Courtyard dining extends from the building outward and past the pool at the Hotel Escalante’s restaurant Veranda E in Naples.
You’ve likely seen the saying “eat dessert first” on Facebook, on a coffee shop sign or stitched on a pillow somewhere. Usually I shirk this premise: my salty palate drives me to the savory and only occasionally do I find bliss in the sweeter side of dining. And while Veranda E at the Hotel Escalante has some amazing savory dishes, Executive Chef Michael Kang’s homemade ice cream dictates beginning this story with dessert.
At dinner at Veranda E last week, one of my favorite dining partners said, “I know we’re stuffed but let’s just try chef Kang’s ice cream ($8). It sounds refreshing.” Huh? Ice cream? That’s usually my last preference in a fine-dining restaurant. But when we ordered the ice cream, Veranda E’s restaurant coordinator Marco Garcia just smiled and nodded knowingly.
Garcia forgot to mention in his psychic endorsement that Kang’s lemon and ginger ice cream is utterly stupid-delicious. That first bite into the tiny crystalline pieces of lemon and bursts of ginger flavor is historic, epic even, in the world of fine restaurant ice creams in Naples. Kang’s ice cream is served in a martini glass and there will never be enough of it.
Earlier in the evening, the savory side of Veranda E shone through as well, with dishes like Kung Pao calamari ($14), crispy shrimp tortillas ($11), Montrachet goat cheese wontons ($10) diver scallops, Hoisin barbeque short ribs, pork loin, whole red snapper and the “new wedge” salad with plum vinaigrette ($14). Disclaimer: Chef Kang’s menu changes frequently, emphasis on frequently, so come prepared for new items and (gasp) the possible absence of favorites.
If you go
Where: Hotel Escalante, 290 Fifth Ave. S., Naples
Hours: 5 to 10 p.m. daily, reservations required
Prices: Entrees $11-$38
Information: 239-659-3466 or www.HotelEscalante.com
The Kung Pao calamari is so tender, you can cut right through it. Sharp contrasts of spicy with sweet, crunchy peanuts and scallions converge in this dish. The crispy shrimp tortillas, filled with gooey cheese, shrimp and pickled jalapeño are served with “trio paints” or three sauces — a black bean sauce, basil sauce and red pepper sauce — each more addictive than the last. The crispy Montrachet goat cheese wontons are served with a raspberry coulis while the “new wedge” salad is prepared with minced chicken breast, impossibly crispy water chestnuts, pine nuts and plum vinaigrette.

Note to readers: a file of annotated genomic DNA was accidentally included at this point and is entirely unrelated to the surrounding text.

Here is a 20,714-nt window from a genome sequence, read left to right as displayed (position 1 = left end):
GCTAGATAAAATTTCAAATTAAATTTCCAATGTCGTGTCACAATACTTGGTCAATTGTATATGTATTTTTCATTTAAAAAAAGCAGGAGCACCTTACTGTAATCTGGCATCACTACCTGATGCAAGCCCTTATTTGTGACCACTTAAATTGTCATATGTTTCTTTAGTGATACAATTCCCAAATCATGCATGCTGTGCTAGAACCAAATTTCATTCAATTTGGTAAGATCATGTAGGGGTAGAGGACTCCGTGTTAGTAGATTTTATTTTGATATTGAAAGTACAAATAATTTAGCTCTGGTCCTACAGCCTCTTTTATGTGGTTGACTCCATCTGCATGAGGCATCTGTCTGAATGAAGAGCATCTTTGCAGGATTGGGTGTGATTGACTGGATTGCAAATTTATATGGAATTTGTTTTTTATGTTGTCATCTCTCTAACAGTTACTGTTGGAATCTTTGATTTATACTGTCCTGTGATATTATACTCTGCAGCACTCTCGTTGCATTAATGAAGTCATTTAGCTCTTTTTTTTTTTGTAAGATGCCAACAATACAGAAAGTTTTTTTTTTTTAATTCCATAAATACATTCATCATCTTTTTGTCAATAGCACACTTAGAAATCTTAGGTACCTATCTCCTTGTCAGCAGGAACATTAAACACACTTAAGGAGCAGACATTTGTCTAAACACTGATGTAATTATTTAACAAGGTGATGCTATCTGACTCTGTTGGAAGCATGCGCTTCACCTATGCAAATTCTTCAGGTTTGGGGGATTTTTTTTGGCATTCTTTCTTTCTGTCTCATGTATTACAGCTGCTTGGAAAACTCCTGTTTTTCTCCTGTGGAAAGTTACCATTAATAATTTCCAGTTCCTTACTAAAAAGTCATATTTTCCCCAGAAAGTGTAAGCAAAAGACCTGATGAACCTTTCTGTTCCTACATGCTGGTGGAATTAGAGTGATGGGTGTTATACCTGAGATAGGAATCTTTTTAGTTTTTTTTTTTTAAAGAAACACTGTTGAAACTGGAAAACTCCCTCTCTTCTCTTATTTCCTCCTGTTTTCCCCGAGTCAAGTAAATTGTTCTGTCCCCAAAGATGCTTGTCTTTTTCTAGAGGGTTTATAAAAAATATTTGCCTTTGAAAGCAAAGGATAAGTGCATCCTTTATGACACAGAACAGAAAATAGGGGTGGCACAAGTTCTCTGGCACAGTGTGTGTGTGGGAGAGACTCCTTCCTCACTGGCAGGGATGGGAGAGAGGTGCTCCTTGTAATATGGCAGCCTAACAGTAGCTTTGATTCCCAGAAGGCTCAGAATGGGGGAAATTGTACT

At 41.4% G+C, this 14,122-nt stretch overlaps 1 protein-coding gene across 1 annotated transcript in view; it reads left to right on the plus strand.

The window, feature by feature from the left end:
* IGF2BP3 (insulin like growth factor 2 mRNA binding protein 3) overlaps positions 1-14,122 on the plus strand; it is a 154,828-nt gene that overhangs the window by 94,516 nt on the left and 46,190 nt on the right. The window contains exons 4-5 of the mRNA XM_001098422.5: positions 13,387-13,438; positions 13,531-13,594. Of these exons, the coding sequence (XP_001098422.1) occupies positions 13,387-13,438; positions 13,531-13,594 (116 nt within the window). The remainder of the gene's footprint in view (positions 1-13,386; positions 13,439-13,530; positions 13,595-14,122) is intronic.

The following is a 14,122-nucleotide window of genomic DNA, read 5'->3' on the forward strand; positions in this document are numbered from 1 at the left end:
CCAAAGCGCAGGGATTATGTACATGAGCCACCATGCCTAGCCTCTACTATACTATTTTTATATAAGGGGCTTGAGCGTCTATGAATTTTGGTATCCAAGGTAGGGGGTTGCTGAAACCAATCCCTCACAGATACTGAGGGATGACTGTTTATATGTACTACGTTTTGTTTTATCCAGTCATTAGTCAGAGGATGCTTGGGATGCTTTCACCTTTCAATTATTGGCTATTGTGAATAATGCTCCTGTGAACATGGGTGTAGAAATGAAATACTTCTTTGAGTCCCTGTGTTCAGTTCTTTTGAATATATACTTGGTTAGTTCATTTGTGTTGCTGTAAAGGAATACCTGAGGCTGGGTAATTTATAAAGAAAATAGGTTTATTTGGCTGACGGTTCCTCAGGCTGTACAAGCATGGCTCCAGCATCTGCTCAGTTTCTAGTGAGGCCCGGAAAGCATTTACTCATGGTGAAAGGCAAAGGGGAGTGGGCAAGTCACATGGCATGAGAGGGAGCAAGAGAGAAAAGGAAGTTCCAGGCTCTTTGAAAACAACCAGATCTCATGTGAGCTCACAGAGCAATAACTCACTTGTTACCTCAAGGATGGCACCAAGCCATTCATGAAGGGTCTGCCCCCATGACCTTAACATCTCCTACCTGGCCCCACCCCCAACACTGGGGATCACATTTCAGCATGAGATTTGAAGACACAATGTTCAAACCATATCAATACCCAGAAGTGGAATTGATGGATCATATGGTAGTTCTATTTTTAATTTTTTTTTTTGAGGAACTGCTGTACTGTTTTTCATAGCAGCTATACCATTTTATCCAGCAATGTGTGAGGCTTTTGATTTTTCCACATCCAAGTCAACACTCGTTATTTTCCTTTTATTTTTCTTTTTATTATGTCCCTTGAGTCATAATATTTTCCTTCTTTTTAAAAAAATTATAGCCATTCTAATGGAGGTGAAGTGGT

On the entrée side of Verdana E, the star of the show is the diver scallops entrée ($39). This foray into decadent dining includes beautifully seared diver scallops topped with foie gras and a port wine foie gras truffle essence. Our dish was prepared with papadelias (wide, flat noodles) but Chef Kang already has changed it to risotto. The Hoisin barbeque short ribs ($34) are incredible and filling — a foothill of tender beef that was brimming with complex Asian flavors.
The Kurobuta bone-in pork loin ($28) is prepared with Maui onion rings and Asian mango papaya chow-chow — scrumptious. And Chef Kang prepared his whole red snapper ($38) that evening with a tomato citrus ginger sauce, leeks, cilantro and papadelias.
The biggest soup surprise at Veranda E was the lobster bisque. A word of advice: Please do not go to Veranda E with expectations of the amusing ultra-creamy Americanized lobster bisque. Chef Kang prepares his bisque classically, but adapts it with a little kick and mild coconut. It’s very unique, and like a great sauce, the complexity might throw you at first but with each sip, nuances of flavors emerge.
If the grouping of dishes at Veranda E feels like California to you, both Kang and Garcia are from Laguna Beach, Calif., recruited by Mary Brandt, who is the sole owner of Hotel Escalante and Veranda E. Chef Kang came out of retirement to work for Brandt, who says she tried to get him for a year. A Naples local referred Kang to Brandt, and their personalities and quest to be the best hotel/restaurant destination in Naples jibed.
Brandt took over as owner of the Hotel Escalante in January, and Veranda E opened Feb. 22. Before accepting the job last summer, Kang had never been to Florida. So foodies have Brandt to thank for his welcome infusion into the Naples culinary scene. Because Veranda E is an accessory to the hotel; reservations for dinner are required. Brandt is conscious of accommodating guests in such a unique dining environment, hence Veranda E caters to members of the Hotel Escalante. There is no fee to become a member.
As Veranda E makes its home in the Naples dining landscape, Hotel Escalante remains one of the most beautiful places to dine in Florida. The courtyard is arguably the most romantic spot to dine — against the backdrop of the fountain, festive lights strung overhead, incredible wines poured throughout the night — one can’t help but think of diners from ages past dining here, sweet nothings whispered amid the hanging vines, tropical flora (and ice cream).